Workers of the World

Submitted by Anon on 18 June, 2003 - 6:47
  • French strikes over: we'll be back
  • 50th anniversary of East German uprising
  • Strike wave in South Korea tests the new president
  • Zimbabwe extends strike bans
  • Demonstration against Lula's government
  • Cambodian police kill demonstrators
  • No jobs for sacked Venezuelan oil workers
  • Celebrate 100 years of the car industry?
  • ICFTU figures for deaths of trade unionists

French strikes over: we'll be back

The inspiring fight of French workers against the Chirac-Raffarin government's plans to cut their pensions is over. The legislation is going through parliament where the government has a massive majority. Who is to blame for the dissipation of this great movement? The 'leaders' of the trade union federations did not organise the general strike which alone might have stopped the attacks. Raymond Adams, a teacher in Lille, draws up a balance sheet.

The teachers were at the forefront of the strikes against the government's plan to "reform" pensions and to decentralise education. The French education system has never seen such a movement before. It surpassed the struggles of 1995.
After a number of one-day national strikes in the education sector, it became clear to many teachers that only an unlimited strike, linking public and private sector workers, would force the government to retreat. At the peak of the movement, more than 3,000 schools were on unlimited strike action. In my school, as in many others, teachers were on strike (sometimes for two full months), up at 5am to meet the factory workers, trying to build the movement into a general strike, visiting other schools, blocking roads, railway lines, transport depots, urging public and private sector workers to join in the movement. In some schools, teachers prevented exams from taking place.

If the Socialist Party and the Communist Party kept their distance from the movement (many leaders of the SP went so far as to openly support the government), far-left activists played a leading role.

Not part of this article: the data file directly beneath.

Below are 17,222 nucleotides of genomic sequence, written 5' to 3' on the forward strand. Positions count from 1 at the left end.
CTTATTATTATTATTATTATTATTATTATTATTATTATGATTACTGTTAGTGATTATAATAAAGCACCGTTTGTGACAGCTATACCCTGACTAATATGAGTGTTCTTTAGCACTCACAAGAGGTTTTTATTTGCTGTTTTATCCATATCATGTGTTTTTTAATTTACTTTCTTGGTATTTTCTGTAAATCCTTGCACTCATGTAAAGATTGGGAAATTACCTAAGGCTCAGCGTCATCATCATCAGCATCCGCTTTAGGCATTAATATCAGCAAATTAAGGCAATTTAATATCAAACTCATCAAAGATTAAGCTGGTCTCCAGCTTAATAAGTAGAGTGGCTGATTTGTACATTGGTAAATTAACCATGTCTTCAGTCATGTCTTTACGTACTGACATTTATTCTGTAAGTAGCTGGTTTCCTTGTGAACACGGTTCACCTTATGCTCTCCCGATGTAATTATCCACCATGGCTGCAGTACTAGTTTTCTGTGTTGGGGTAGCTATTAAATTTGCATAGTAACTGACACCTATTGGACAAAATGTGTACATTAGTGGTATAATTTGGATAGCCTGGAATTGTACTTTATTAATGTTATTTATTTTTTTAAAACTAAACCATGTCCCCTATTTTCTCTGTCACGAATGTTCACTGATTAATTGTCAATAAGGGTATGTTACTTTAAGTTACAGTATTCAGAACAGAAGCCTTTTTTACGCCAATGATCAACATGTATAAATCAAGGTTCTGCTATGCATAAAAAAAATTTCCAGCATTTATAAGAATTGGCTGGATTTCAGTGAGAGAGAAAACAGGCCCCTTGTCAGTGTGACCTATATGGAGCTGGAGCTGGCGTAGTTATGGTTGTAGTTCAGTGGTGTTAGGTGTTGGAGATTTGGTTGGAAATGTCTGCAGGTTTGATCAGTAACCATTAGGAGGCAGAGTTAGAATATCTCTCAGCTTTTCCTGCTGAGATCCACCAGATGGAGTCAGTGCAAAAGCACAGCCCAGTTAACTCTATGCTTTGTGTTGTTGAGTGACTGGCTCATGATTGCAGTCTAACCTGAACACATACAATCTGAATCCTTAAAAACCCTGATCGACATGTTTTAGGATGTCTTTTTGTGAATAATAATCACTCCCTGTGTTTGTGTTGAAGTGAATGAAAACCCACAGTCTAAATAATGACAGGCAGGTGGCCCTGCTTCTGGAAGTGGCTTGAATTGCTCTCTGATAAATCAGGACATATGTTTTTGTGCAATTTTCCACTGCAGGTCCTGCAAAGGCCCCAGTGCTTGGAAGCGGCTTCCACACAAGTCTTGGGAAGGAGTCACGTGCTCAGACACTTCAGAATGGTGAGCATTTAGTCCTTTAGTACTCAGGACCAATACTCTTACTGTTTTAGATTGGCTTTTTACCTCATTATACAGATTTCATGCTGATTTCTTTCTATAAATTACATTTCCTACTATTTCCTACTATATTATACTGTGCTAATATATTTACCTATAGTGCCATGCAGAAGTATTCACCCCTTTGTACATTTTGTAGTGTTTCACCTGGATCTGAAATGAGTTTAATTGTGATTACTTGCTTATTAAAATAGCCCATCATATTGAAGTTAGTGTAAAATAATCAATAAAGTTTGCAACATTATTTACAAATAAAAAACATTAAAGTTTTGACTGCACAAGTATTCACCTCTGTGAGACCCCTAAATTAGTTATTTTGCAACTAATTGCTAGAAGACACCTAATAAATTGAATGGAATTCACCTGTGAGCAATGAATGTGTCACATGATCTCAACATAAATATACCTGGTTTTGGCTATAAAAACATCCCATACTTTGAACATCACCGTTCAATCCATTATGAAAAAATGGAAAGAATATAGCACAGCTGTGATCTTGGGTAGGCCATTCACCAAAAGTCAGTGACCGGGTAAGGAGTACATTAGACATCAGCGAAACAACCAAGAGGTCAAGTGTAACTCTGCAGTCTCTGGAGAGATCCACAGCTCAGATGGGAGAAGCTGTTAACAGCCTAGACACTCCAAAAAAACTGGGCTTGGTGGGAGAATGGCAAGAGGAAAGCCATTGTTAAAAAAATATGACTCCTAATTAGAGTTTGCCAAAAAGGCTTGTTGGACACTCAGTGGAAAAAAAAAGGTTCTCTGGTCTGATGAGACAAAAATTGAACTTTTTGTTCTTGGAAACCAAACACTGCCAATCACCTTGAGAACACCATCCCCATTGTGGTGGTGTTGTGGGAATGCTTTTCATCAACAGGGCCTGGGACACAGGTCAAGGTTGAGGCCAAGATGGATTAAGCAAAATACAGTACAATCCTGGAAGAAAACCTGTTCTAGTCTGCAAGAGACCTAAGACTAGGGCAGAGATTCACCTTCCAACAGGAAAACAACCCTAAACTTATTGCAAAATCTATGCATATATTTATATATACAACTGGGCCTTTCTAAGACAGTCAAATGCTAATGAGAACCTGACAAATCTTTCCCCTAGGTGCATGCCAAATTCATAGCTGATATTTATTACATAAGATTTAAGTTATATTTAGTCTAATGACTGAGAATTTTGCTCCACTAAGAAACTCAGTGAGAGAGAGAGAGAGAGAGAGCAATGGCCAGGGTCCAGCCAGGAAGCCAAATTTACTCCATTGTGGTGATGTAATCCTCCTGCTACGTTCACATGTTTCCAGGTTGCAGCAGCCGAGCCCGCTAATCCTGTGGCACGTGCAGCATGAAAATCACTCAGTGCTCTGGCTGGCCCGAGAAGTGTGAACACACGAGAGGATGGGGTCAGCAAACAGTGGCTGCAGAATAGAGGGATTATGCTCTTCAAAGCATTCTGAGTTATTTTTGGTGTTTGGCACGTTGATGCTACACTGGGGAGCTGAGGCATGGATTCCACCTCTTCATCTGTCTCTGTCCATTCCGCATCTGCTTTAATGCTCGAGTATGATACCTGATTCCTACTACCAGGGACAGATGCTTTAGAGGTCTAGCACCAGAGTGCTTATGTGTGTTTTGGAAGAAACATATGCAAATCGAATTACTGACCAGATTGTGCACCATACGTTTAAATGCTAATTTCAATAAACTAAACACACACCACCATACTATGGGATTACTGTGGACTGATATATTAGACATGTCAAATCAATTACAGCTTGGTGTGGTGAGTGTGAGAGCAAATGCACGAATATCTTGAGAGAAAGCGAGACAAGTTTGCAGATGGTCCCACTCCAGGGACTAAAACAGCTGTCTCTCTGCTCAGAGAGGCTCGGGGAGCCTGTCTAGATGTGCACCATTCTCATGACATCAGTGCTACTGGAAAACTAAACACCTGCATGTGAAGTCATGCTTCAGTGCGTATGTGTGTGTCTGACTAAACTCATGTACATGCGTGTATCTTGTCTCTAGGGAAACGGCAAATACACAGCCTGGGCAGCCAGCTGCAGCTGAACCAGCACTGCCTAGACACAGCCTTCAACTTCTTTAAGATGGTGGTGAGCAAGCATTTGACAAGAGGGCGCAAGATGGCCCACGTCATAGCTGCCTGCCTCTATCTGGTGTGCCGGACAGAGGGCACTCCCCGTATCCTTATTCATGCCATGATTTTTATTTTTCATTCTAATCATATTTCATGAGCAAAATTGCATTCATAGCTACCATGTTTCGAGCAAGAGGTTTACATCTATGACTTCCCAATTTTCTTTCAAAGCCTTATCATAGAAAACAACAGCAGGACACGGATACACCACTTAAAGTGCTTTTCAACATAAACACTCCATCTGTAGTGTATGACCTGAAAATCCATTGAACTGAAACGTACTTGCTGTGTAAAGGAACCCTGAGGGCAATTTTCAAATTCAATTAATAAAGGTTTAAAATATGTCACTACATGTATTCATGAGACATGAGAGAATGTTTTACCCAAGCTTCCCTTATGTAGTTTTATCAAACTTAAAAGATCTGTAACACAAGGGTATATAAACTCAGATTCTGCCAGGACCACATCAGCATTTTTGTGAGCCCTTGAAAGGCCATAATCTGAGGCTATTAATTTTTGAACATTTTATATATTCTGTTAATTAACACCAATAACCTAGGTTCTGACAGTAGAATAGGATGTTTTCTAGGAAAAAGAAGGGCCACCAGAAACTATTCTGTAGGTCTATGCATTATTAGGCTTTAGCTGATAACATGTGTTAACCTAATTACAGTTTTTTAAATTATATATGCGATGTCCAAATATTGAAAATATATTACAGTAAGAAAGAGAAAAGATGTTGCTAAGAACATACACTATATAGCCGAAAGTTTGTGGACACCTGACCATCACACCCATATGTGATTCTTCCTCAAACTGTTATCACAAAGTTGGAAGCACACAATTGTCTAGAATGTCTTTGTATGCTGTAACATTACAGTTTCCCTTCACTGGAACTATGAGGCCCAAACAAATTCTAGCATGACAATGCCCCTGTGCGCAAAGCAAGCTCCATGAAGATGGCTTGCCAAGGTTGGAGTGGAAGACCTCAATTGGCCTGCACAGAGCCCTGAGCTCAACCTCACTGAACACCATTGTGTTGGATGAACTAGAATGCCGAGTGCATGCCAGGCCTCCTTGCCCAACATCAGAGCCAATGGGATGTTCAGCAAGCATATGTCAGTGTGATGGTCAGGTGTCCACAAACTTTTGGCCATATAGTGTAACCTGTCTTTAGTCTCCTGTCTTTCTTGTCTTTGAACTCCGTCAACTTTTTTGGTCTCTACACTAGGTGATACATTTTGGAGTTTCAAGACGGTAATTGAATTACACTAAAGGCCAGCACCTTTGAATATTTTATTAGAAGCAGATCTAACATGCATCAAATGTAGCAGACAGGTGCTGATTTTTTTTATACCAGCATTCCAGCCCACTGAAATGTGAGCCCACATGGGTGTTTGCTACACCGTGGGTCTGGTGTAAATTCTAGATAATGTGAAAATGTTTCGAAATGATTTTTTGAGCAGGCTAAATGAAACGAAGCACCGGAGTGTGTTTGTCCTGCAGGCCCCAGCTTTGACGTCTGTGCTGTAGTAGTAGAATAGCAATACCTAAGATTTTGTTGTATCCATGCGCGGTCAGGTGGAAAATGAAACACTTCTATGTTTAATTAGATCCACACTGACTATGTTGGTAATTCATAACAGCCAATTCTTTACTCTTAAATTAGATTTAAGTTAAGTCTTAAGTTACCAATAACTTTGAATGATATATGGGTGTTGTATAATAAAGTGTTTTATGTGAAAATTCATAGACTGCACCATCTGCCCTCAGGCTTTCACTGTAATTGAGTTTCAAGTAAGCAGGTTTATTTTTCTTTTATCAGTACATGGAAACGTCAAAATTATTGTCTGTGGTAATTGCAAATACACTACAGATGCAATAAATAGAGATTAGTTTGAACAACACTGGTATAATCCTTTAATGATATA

After 13 May, which saw two million people in the streets, there could have been a general strike, but the union leaders refused to call it on the grounds that it was "political". They also refused to demand the withdrawal of the government's plans. Instead, they wanted to negotiate on them. The Confédération Générale de Travail (CGT) even broke the strikes at the SNCF [national railway] as workers sought to continue the struggle after 13 May. Instead, they chose to call the railworkers out on unlimited strike from 3 June, in the hope that the teachers' movement would be finished by then.

The trade union leaderships' refusal to confront the government was so blatant that both Bernard Thibault (CGT) and Marc Blondel (Force Ouvrière) were jeered by the crowd that called for a general strike at the 12 June rally in Marseille.

Not everywhere did the unions succeed in keeping the movement in check. In some cities the movement reached general strike proportions. In many places, cross-sector rank and file strike committees were set up. But the trade union leaderships managed to avoid a direct confrontation with the government.

The three-month long movement is now over. Many are bitter, and angry with the union leaders. The government has won this time but important experiences have been gained. The government can take our wages but not the sense of solidarity the movement has created between the teachers and the other workers. We have learned many lessons on how to organise our struggles. We'll be back in September.

Benoit Mély

Benoit Mély, who wrote the report we quoted in the last issue of Solidarity of how teachers were linking up with railworkers in Paris, died on 22 June. We would like to express our sympathy to his family, friends and comrades.

50th anniversary of East German uprising

In June 1953 workers rose against the Stalinist dictatorship in East Germany, until the rising was brutally crushed by government and Soviet tanks.

Construction workers in Berlin were the first to strike. In Bitterfield, outside Berlin, 30,000 chemical and engineering workers occupied the town hall and demanded the government's resignation.

At least 170 demonstrators were killed, with thousands more imprisoned and tortured. Churchill was prime minister in Britain at the time and refused to intervene, fearing a united Germany. A memo from the foreign secretary said: "A divided Germany is safer at present. But none of us dare say so in public because of the impact on public opinion on Germany."

Strike wave in South Korea tests the new president

By Pablo Velasco

Workers at the state-run Chohung Bank organised a strike last week in protest at government plans to sell it off. About 6,000 workers joined the walkout, some of them workers in charge of the electronic banking system, which was brought to a halt.

The strike was organised by the Korean Financial Industry Union (KFIU), part of the Federation of Korean Trade Unions (FKTU), which historically has been tied to the government. The strike took place a week earlier than the union's original schedule, after the government and the Shinhan Financial Group reached an agreement on the privatisation. The takeover by Shinhan would create the country's second-largest bank. The government became the bank's largest shareholder in the wake of the 1997 financial crisis.